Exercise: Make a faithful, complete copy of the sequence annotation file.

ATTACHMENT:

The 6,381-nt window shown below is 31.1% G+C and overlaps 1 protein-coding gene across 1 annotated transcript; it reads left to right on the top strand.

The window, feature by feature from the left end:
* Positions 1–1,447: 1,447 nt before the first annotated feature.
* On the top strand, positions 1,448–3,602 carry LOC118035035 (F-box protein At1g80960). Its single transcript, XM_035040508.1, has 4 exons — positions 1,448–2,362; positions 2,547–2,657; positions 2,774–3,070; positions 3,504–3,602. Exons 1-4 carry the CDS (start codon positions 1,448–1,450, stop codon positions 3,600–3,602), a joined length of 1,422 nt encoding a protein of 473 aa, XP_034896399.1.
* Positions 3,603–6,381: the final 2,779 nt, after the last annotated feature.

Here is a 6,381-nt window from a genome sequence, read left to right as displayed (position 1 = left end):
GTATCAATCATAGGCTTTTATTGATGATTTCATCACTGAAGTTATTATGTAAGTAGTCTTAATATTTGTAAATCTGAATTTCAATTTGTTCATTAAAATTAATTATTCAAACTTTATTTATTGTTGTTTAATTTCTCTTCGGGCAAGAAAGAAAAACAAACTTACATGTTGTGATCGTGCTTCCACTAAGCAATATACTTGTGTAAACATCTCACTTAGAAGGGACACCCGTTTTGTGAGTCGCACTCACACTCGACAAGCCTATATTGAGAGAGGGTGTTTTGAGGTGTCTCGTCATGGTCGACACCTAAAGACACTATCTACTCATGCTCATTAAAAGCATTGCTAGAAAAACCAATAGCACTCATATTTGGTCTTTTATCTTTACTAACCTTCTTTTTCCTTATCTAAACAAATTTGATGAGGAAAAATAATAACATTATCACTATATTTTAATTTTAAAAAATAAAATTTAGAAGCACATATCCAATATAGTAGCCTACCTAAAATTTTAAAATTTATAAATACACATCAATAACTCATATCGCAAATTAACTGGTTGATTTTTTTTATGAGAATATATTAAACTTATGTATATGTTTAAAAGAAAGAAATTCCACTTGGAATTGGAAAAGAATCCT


The 6,381-nt window shown below is 31.1% G+C and overlaps 1 protein-coding gene across 1 annotated transcript; it reads left to right on the top strand.

The window, feature by feature from the left end:
* Positions 1–1,447: 1,447 nt before the first annotated feature.
* On the top strand, positions 1,448–3,602 carry LOC118035035 (F-box protein At1g80960). Its single transcript, XM_035040508.1, has 4 exons — positions 1,448–2,362; positions 2,547–2,657; positions 2,774–3,070; positions 3,504–3,602. Exons 1-4 carry the CDS (start codon positions 1,448–1,450, stop codon positions 3,600–3,602), a joined length of 1,422 nt encoding a protein of 473 aa, XP_034896399.1.
* Positions 3,603–6,381: the final 2,779 nt, after the last annotated feature.

Here is a 6,381-nt window from a genome sequence, read left to right as displayed (position 1 = left end):
GTATCAATCATAGGCTTTTATTGATGATTTCATCACTGAAGTTATTATGTAAGTAGTCTTAATATTTGTAAATCTGAATTTCAATTTGTTCATTAAAATTAATTATTCAAACTTTATTTATTGTTGTTTAATTTCTCTTCGGGCAAGAAAGAAAAACAAACTTACATGTTGTGATCGTGCTTCCACTAAGCAATATACTTGTGTAAACATCTCACTTAGAAGGGACACCCGTTTTGTGAGTCGCACTCACACTCGACAAGCCTATATTGAGAGAGGGTGTTTTGAGGTGTCTCGTCATGGTCGACACCTAAAGACACTATCTACTCATGCTCATTAAAAGCATTGCTAGAAAAACCAATAGCACTCATATTTGGTCTTTTATCTTTACTAACCTTCTTTTTCCTTATCTAAACAAATTTGATGAGGAAAAATAATAACATTATCACTATATTTTAATTTTAAAAAATAAAATTTAGAAGCACATATCCAATATAGTAGCCTACCTAAAATTTTAAAATTTATAAATACACATCAATAACTCATATCGCAAATTAACTGGTTGATTTTTTTTATGAGAATATATTAAACTTATGTATATGTTTAAAAGAAAGAAATTCCACTTGGAATTGGAAAAGAATCCT